The titles of the selected Wes Montgomery and Joe Pass albums tell the truth: both musicians belong to the most outstanding guitar players of modern jazz. The only Hungarian musician we list is on the guitar playlist: Gábor Szabó, who used to be almost unknown in Hungary until the 90’s, while he used to play with the most famous jazz musicians overseas in the 60’s and 70’s. We have chosen his most significant album, Spellbinder, as it very clearly represents his inspiration taken from the different genres, a typical feature of his entire oeuvre.

  • Wes Montgomery: The Incredible Jazz Guitar of Wes Montgomery

  • Joe Pass: Virtuoso

  • Gábor Szabó: Spellbinder


Despite not being too widespread in the 19th century, it became one of the most dominant sounds of jazz later. It appeared already in the 1920’s as a solo instrument, but it reached its highest point of popularity with the musical revolution of the 50’s and 60’s. The albums we have selected for you originate also from this very experimental, expanding period of jazz.

  • Sonny Rollins: Saxophone Colossus

  • Eric Dolphy: Out to Lunch

  • Ornette Coleman: The Shape of Jazz to Come


It is the dominant instrument of early jazz, from before World War II. In this period there were no albums yet, only separate pieces. It would be misleading if we listed a “best of” or a compilation list, so we rather recommend you concert recordings and clarinet performers.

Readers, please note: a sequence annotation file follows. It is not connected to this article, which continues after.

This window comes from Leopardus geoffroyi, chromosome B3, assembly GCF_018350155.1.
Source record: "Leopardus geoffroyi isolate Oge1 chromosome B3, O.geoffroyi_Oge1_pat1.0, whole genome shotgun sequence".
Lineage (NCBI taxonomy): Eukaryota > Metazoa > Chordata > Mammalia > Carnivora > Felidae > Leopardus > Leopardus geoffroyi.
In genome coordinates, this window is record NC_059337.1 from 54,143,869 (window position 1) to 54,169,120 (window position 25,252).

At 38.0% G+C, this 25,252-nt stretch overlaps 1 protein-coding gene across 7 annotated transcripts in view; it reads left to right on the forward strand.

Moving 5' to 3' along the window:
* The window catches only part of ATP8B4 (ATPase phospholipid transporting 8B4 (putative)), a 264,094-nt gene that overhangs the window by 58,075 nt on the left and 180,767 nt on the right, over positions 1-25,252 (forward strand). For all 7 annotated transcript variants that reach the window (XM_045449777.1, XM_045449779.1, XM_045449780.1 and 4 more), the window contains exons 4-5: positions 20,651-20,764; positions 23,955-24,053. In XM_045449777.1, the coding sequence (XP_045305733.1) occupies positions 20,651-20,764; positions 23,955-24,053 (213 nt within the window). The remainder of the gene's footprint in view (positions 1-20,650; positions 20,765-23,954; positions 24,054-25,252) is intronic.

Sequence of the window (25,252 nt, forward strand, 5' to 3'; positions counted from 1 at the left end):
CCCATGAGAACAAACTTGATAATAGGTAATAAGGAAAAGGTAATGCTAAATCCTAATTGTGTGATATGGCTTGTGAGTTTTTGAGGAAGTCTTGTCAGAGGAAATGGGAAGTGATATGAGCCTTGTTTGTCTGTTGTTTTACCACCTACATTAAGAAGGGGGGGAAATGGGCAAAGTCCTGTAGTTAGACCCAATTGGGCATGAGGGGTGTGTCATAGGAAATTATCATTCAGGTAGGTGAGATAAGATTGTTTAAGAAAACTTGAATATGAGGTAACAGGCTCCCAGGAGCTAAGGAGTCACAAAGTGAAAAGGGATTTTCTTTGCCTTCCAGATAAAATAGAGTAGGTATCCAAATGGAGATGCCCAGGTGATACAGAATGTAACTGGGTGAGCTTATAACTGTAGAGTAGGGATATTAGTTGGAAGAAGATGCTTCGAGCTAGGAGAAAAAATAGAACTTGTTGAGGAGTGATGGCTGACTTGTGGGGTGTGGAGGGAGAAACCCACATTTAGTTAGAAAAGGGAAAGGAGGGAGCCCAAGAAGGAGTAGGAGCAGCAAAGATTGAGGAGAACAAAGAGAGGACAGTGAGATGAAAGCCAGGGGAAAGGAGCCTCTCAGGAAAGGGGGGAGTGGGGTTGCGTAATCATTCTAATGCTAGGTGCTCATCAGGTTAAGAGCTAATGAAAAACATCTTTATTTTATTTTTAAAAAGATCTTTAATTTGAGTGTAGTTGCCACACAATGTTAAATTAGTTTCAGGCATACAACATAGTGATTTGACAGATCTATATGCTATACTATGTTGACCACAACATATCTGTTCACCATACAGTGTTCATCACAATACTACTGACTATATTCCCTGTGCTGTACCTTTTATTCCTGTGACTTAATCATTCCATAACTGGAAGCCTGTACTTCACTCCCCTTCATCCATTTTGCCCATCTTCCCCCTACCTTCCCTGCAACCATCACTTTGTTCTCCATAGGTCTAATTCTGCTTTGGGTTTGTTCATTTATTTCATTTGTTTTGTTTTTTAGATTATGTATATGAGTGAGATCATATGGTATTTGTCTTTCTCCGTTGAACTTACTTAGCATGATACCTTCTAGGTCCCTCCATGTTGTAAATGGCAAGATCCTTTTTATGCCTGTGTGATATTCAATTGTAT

• Benny Goodman: The Famous 1938 Carnegie Hall Jazz Concert

  • Artie Shaw, Sidney Bechet, Pee Wee Russell


Even if jazz is not part of your everyday life, the 2016 La La Land movie must have brought it closer to you, and you probably have recognized that the piano is an essential part of jazz.

It may provide the rhythm, it can accompany the melody or the vocal, and it may also play solo. Duke Ellington is one the most influential characters of jazz history, and his record made at the Newport Jazz Festival is a mandatory piece. Thelonious Monk is the second most recorded pianist after Ellington and is specially known for his unique improvisation style. The Grammy award winner musician Dave Brubeck, apart from composing music for ballets, movies and even masses, primarily composed jazz. He performed together with the most famous musicians of his era, he even played once for Gorbachev in Moscow.

  • Duke Ellington: Ellington at Newport